Well, I think Jeff said a little bit earlier about these acquisitions we made in '07, some of them technology related, some not, you started to see cumulative effects over time, it's harder to break one out and isolate it. I think as we're doing the things we're doing for the Russell Index, the cross-margining arrangements, you can certainly track the progress of that individually. In our NGX technology arrangement there, you can track... given that their NGX market that they report separately you can track how that's doing as well.

One of our big initiatives this year will be continue building out the options platform. We do have our energy options that trade on the platform, there is functionality, there is some volume there, it's quite low and over the course of the next seven or eight months, culminating at the end of that period, we will be making a number of upgrades to the platform for options trading where we get ... when we get to late summer, platform will have more of the mass quote capabilities, high-volume messaging, delta protection for market makers, price level distribution, user-defined strategies for options, things like that, we'll be coupling that in creative ways with this Yellow Jacket acquisition we just made to give people a portfolio tool to use in trading options given that, when you look around in electronic options trading, they aren’t beyond the equities world and the derivatives world there are not tremendous examples of overwhelming success with the mass quote type of trading and option. So what we are trying to do is rather than force fit everybody into that, we want to have that avenue as well for trading but we want to couple that with some other types of front-end technologies that recognizes the complexity of options trading and give people some choices.

So that is the technology improvement that will going on over the next 7 to 8 months and then the new products will be layering on top of that, of course will be launching the ICE Clear… ICE Futures U.S. Ag options and the Russell options. We haven't announced the date yet but that should be coming up in the next 60 days or so.

Scott A. Hill - Chief Financial Officer

One other thing Jonathan that I think about the value we get out of the significant enhancement in the technology space, the ease of access, the speed of access you look back at the beginning of the year, we were at or near 6,000 simultaneous accesses at time, by the end of the year we were above 8,000. Behind each of those accesses can be multiple user. Those are platforms, it’s easier to access, as it gets faster, we were able to add more and more users who can trade our products.

Operator

We will go to Chris Allen of Banc Of America Securities.

Chris Allen - Banc Of America Securities

Hi, guys, how you are doing.

Charles A. Vice - Chief Operating Officer

Good morning

Chris Allen - Banc Of America Securities

I just want to circle back on the compensation specifically, the non-cash compensation, I apologize, I missed this, can you just explain like whether that’s primarily related to bonus payments or is it just part of overall compensation? And then why... you’re implying with the numbers given is going up plus 39% year-over-year next year, why it would be going up so much?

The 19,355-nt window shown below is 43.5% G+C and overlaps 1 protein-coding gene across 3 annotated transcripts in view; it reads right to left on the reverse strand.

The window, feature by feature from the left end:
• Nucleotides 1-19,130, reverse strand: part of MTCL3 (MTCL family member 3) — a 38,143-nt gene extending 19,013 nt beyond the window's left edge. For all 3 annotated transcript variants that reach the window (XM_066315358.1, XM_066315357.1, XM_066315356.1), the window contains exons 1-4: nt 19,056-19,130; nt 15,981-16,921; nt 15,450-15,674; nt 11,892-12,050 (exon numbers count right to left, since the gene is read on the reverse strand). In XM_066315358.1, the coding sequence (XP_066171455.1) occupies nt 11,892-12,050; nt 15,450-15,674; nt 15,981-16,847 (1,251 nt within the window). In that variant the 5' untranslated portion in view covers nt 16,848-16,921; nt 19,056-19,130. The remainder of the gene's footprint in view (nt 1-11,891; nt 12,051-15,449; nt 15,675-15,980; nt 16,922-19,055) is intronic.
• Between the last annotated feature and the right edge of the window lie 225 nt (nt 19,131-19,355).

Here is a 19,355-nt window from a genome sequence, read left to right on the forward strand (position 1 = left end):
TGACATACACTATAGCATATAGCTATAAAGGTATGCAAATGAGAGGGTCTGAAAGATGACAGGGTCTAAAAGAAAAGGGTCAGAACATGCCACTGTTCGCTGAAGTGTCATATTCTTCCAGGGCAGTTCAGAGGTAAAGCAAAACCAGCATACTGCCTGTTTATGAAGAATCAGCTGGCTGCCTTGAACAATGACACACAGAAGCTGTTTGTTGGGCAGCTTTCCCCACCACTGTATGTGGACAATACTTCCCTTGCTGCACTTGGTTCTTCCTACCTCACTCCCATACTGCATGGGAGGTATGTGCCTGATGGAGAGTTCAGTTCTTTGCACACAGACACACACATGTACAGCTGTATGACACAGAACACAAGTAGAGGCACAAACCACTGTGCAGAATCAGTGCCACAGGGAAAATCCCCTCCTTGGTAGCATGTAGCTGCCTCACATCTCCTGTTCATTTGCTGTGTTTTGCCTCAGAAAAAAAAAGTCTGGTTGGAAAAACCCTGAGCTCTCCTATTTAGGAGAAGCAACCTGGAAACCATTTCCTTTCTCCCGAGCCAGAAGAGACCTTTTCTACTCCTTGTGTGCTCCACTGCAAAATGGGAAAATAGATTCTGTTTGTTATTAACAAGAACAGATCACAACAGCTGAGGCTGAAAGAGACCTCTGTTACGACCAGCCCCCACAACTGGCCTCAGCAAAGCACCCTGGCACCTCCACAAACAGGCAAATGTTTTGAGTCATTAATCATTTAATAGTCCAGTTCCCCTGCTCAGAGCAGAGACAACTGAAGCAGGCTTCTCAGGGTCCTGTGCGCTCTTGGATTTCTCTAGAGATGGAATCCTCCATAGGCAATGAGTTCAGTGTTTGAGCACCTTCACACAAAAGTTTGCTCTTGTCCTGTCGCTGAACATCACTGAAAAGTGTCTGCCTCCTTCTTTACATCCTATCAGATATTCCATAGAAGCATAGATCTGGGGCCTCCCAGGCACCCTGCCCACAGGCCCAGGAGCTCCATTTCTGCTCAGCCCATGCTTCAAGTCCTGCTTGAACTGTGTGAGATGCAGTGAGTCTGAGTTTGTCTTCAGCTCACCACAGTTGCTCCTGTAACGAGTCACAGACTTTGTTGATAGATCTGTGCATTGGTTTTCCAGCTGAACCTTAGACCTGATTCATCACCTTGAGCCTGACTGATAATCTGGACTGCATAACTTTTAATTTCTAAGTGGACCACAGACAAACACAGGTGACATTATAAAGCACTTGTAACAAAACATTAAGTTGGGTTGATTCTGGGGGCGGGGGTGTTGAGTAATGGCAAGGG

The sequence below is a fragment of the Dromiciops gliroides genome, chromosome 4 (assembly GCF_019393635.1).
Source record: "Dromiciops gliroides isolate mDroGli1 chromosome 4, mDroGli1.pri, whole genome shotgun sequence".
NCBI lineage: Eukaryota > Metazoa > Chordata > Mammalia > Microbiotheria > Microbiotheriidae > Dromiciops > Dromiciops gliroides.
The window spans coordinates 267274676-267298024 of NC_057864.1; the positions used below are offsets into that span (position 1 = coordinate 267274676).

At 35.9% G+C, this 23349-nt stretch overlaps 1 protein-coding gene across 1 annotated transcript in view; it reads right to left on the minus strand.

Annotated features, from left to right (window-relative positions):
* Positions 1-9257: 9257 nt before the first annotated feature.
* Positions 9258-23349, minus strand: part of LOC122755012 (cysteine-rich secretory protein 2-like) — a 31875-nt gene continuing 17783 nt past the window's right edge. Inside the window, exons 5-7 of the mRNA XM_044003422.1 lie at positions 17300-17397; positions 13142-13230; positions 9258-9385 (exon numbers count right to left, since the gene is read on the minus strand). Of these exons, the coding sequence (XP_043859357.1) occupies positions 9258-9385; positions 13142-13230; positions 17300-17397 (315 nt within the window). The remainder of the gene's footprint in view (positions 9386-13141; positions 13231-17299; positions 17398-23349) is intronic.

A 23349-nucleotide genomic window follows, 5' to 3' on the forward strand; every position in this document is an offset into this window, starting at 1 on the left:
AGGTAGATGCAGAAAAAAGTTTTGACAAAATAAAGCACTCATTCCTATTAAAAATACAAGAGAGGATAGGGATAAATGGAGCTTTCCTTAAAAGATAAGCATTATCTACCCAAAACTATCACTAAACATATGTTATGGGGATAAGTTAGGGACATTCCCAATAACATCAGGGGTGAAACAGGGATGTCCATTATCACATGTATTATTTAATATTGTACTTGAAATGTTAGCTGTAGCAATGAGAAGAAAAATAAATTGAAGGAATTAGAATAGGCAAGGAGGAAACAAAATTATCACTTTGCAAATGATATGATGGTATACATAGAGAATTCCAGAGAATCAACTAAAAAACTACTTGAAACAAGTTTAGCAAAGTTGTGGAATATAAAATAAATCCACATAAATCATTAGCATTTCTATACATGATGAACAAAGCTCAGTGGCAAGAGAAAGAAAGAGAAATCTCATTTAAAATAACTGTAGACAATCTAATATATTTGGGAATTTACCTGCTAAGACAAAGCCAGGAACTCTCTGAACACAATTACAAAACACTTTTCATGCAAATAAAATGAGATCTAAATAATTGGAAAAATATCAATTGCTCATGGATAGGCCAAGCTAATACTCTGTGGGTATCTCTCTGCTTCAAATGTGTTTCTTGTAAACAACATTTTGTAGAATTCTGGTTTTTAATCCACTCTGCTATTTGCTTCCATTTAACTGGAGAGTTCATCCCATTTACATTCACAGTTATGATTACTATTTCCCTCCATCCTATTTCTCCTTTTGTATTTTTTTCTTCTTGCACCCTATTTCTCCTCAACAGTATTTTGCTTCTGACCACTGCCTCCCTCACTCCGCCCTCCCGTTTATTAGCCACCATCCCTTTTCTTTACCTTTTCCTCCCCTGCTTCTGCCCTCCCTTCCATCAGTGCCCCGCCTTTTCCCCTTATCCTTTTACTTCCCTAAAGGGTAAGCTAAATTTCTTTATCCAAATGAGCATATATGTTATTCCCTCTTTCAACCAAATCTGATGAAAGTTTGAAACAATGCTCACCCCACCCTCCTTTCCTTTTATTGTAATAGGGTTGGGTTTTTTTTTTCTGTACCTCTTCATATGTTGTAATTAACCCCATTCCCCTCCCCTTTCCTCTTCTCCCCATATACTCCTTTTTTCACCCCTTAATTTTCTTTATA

Scott A. Hill - Chief Financial Officer

So the first part again there are two factors at play with the non-cash compensation are first, the performance-based awards which… our performance as we closed the year was very strong and so the value of those awards that we provide to our employees was higher and we had to book the additional expense. That’s exacerbated by the accounting that guides you to... frankly as you have a performance-based and a time element to your plan requires you to book the expenses on an accelerated basis. So while our employees are vesting one third every year, the accounting recognized 60% of the expense impact in the first year. So over the three-year period it has no impact, but you recognize relatively more. So to the extent we did better than our performance targets which we did that impact is multiplied by the fact that we have to recognize more of the expense in the year.

And as you look forward in terms of where our guidance is, if you have a similar impact, we continue to have because as I mentioned earlier ICE is a performance-based culture we've got performance-based awards that we’ve granted going into the year. That will also have this accelerated function and expense. And in addition to that there is not a year that drops off so in terms of the new program that's all incremental from a year-over-year basis. There is not a plan that existed previously that is now run its course so all of that result in the non-cash going up.

One thing I would like to point out is, if you want to get a view of the performance in the fourth quarter relative to the third, take that a little bit non-cash noise, I'd point you to the operating cash flow. We did over a $100 million in operating cash flows for the first time in the company. Operating cash flows were up $12 million from where they were in the third quarter. And so, I think that gives you a good perspective of the true cash-generating power of our model.

Chris Allen - Banc Of America Securities

And how we should think about the level of performance dividends, is it going to be… match it with operating cash flow?

Scott A. Hill - Chief Financial Officer